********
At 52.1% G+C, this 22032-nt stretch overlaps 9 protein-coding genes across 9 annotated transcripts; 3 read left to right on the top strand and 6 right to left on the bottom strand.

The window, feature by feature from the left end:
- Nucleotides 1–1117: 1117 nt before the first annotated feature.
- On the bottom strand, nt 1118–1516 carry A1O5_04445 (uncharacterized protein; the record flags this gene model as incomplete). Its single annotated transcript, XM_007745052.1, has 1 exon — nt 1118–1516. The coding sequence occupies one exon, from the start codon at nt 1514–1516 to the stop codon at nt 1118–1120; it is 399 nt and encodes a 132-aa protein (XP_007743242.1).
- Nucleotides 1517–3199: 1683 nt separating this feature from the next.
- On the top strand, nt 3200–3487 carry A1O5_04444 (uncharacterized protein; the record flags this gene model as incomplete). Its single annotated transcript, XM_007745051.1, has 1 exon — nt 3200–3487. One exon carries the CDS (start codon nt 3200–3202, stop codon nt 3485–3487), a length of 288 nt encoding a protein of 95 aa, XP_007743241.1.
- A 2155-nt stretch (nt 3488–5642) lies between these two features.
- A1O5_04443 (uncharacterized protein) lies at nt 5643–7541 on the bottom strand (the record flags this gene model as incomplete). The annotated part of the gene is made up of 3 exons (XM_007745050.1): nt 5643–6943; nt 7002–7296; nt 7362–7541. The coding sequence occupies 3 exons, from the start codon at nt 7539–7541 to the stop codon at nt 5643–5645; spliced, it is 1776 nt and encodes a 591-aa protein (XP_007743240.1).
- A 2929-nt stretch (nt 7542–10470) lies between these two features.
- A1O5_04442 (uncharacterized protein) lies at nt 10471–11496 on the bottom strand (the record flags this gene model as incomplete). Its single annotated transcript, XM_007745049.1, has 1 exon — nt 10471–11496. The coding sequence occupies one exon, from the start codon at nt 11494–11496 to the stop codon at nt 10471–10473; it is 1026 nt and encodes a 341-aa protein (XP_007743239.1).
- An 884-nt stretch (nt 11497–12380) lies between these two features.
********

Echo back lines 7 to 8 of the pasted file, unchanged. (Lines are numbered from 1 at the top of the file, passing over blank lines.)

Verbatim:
- A 2155-nt stretch (nt 3488–5642) lies between these two features.
- A1O5_04443 (uncharacterized protein) lies at nt 5643–7541 on the bottom strand (the record flags this gene model as incomplete). The annotated part of the gene is made up of 3 exons (XM_007745050.1): nt 5643–6943; nt 7002–7296; nt 7362–7541. The coding sequence occupies 3 exons, from the start codon at nt 7539–7541 to the stop codon at nt 5643–5645; spliced, it is 1776 nt and encodes a 591-aa protein (XP_007743240.1).